Jamie: But don’t wait for a new friend to show up on your doorstep. You’ll have to make an effort, and be persistent and intentional. And, most importantly, you’ll have to prioritize the connection for yourself.
Lucy: How hard, complicated, and exhausting it is!
Avery: Holding multiple truths at once has been really important: I’m trying to do the right thing AND have no idea what to do next. I have an amazing kid AND there’s a lot that feels scary and out of control.
Jamie: I definitely don’t have all the answers. I feel comfortable letting my kids know that. Also, I’m seeing how important it is to model apologizing, accountability, and owning up to my own mistakes. My daughter’s turning 15 soon, and whatever she’s feeling — tears or grumpiness — I try to validate what’s going on with her. I tell her “I’m here; I’m available.” But I don’t think it’s a great thing to push, push, push teens to talk before they’re ready. With my son, using humor can help to de-escalate tense moments.
Lucy: I’ve struggled with a “leaky uterus,” huge brain fog, and exhaustion. I’m back on hormones and allowing myself rest. And sometimes laugh at myself. Talking with others about what’s happening and comparing notes helps so I know I’m not alone.
Jamie: I’m dealing with slowed processing and mood swings, including irritability and rage. I also find myself needing to go to the bathroom without much warning. Reminds me of when my kids were little — when they said they needed to potty, they meant immediately. Talking with friends and family and having a good sense of humor help. I’m reading from experts in the field and getting my own therapy too.
Avery: I have a different experience because I had my uterus and ovaries removed when I was 38. On one hand, it was simpler because I knew the second that I was in menopause — I had my first hot flash in the hospital! But I didn’t have a lot of good information about what that meant exactly. I started hormones pretty soon, which seemed to help some with the hot flashes and night sweats. But my emotions were all over the place, and I didn’t really understand that it was related to menopause.
Avery: With my own health, it’s really been helpful to separate out the parts of the problem I can solve from the parts I can’t. I also try to self-advocate. Women, especially, may not know that they can say things like “This makes me feel uncomfortable” or “This is helpful.” Beyond that, I’m working on not doom-scrolling, or, as my husband calls it “feeding my nightmares”. When you start to look up health stuff online, the likelihood is high you’ll find something you don’t even need to worry about.
Jamie: For me, it’s important to name whatever I’m feeling, call it out, and not just simmer in it. I’ll let my family know “Hey, I’m just not feeling it today” and then let them know what I need.
Lucy: If you’re anxious, it can be helpful to let it all belong. Remember feelings are like waves. Let them come and crest and then move back out, in waves of ebb and flow. To deal with the physical aspects of anxiety, I recommend being still, putting your hands over your heart for a moment. Tuning inward through meditation and taking walks in nature can also be super helpful.
Avery: BREATHE. Summer is awesome AND summer sucks. The relaxed schedule can feel like a welcome break from the busy-ness of the school year, but we can also feel pressure to make it a fun and amazing time for everyone. There’ll be fun parts, hopefully, but it doesn’t have to be a magical experience from start to finish. So take the pressure off. I also want to just validate that this is a really stressful season. You aren’t doing it wrong if you are feeling stressed and overwhelmed! It’s really important to give yourself some compassion and let yourself off the hook. Summer is a great time to push the easy button as much as humanly possible.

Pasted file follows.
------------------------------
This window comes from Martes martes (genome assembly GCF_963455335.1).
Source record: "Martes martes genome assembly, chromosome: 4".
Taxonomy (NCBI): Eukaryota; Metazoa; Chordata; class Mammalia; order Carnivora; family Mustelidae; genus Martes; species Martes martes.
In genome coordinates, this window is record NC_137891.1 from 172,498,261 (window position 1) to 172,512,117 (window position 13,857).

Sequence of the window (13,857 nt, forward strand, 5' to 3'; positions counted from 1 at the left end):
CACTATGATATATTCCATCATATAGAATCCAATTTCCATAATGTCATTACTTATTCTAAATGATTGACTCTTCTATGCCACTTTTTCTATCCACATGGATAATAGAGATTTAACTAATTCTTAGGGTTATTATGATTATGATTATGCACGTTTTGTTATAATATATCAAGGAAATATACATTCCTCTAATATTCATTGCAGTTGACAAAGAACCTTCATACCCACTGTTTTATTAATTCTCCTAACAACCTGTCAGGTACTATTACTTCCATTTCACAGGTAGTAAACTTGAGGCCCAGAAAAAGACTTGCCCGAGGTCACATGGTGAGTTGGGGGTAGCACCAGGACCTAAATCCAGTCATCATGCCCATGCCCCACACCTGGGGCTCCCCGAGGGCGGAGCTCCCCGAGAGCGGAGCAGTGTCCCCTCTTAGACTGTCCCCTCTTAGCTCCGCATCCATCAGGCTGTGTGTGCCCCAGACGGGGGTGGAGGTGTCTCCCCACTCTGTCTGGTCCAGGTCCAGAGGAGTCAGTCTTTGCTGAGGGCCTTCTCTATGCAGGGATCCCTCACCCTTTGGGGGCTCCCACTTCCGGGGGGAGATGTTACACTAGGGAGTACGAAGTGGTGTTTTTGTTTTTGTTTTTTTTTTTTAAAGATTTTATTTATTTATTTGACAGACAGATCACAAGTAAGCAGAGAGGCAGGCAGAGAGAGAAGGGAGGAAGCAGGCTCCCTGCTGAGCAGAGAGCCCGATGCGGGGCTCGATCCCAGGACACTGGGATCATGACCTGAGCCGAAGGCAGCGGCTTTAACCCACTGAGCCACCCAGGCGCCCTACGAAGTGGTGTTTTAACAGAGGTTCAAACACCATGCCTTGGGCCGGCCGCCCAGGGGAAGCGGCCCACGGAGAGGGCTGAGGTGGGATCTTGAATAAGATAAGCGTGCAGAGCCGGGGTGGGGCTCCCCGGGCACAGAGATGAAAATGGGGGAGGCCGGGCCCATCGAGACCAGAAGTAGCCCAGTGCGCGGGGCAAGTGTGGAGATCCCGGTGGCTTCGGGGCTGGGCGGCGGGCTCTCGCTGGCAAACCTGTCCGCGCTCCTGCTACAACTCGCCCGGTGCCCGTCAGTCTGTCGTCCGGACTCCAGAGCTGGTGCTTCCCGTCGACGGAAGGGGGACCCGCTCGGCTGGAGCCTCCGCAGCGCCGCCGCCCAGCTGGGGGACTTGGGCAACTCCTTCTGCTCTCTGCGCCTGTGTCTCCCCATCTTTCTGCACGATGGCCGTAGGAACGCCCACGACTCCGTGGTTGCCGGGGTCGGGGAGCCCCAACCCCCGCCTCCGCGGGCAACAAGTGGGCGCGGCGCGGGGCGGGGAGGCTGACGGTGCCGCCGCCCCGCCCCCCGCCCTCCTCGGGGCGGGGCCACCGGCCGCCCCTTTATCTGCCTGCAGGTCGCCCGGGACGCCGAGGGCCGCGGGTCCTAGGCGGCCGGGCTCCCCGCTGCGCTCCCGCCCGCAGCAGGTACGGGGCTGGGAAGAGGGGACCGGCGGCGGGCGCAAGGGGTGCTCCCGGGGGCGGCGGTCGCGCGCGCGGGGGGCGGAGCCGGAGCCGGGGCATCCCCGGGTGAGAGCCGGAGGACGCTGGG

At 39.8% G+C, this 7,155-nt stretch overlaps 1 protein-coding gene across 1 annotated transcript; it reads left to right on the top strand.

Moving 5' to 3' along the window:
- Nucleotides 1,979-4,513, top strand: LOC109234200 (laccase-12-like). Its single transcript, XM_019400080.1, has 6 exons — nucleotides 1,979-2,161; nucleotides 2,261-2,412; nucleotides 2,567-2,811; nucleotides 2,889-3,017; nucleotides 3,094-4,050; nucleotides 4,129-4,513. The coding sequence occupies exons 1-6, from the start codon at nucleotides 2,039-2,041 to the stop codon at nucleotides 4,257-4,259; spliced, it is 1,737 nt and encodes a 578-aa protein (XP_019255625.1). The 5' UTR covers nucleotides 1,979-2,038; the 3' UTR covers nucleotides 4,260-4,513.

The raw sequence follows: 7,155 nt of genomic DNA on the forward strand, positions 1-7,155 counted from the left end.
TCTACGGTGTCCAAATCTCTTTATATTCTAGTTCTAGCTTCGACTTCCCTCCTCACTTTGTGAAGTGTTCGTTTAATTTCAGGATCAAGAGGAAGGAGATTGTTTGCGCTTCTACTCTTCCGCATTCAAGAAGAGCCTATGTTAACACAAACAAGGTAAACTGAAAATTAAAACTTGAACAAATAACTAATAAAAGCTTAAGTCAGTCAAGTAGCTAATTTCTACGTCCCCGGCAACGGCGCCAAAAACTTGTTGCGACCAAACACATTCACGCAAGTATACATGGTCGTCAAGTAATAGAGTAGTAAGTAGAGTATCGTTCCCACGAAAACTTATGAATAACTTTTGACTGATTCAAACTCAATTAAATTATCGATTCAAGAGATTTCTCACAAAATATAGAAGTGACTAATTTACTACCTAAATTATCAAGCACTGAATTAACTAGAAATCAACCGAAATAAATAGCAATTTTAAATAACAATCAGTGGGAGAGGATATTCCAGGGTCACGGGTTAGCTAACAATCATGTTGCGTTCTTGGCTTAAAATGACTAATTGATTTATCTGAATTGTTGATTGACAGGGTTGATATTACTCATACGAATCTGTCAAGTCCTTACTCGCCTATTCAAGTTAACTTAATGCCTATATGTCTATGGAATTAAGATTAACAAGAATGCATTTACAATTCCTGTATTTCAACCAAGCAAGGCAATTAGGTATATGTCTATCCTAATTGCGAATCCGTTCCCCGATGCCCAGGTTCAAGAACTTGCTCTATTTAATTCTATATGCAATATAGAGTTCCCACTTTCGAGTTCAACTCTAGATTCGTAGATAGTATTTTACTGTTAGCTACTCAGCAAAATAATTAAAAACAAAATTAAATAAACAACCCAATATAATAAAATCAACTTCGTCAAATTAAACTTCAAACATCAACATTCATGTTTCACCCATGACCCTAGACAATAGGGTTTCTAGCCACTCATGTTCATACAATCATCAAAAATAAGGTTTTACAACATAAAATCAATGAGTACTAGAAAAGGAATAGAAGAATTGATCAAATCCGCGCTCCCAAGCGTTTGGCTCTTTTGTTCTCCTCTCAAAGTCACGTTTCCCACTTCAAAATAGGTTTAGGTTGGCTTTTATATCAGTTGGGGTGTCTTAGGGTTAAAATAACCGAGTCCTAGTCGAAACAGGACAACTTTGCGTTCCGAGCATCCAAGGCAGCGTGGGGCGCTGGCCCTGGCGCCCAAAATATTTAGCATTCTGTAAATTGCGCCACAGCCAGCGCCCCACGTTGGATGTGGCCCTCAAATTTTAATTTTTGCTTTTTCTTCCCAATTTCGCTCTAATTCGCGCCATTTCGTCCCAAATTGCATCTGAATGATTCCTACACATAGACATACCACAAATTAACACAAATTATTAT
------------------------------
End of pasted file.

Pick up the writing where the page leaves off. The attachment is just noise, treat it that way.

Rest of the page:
Jamie: My advice is: Do NOT overschedule activities! There’s no reason that kids need to be in every activity possible, entertained and stimulated 24/7. When possible, allow kids to have ownership over some household tasks. If you have a parenting partner, get them involved in the planning and logistics so you’re not always the default parent.
Lucy: I agree with all that and I’ll add: don’t try to do it all yourself! Get help, outsource, and simplify where possible — fewer camps or one camp that goes for longer.
Lucy: Allow for stillness and quiet so you can tune in. Listen to the whispers of your intuition. Follow those nudges that both excite and terrify you. Know it’ll feel uncomfortable and kind of risky, which often means we’re stretching and growing.
Avery: Keep a beginner’s mindset. By age 40, you’ve likely mastered a lot of skills and it can be tempting to feel like you should be able to do things without difficulty. If you’re going to grow and explore, you’re going to have to try new things that you aren’t already good at. Reminding yourself you’re a beginner can help silence your inner critic and channel some self-compassion instead.
Jamie: When you have a lot of serious expectations about a new activity or experience, it can suck the joy right out of you! So have a sense of humor and lightness about it.
Avery: Our general goal for Badass Rebellion is to provide women in midlife good information about what’s happening to them — physically and emotionally — and give them a sense of belonging in a supportive community. I’d also love to host programming that could foster personal connection too. Either online or in person. Maybe even some retreats.
Lucy: We’d love to write a book, grow our audience, and get up and running with programming that really helps women in midlife. In fact, we’ve just launched a summer workshop series! We’re going to help you rebel against the tired tropes of being “dried up” in midlife. You’ll get access to tons of quality information, and we’ll walk alongside you as you reckon with where you are at this point, reclaim what YOU want going forward, and rejoice in the freedom, choice and power in this stage of life.
Daphne Berryhill is a clinical pharmacist and writer. Currently, she holds a position as an oncology specialty pharmacist and freelance writer for GoodRx Health. She also writes for Musical Pathways and on her Substack, Daphne Discloses. Writing topics include pharmacy, parenting, and cultural changes. Daphne firmly believes writing is one of the best forms of therapy available! She lives in Madison, WI, with her husband of 29 years and their four children.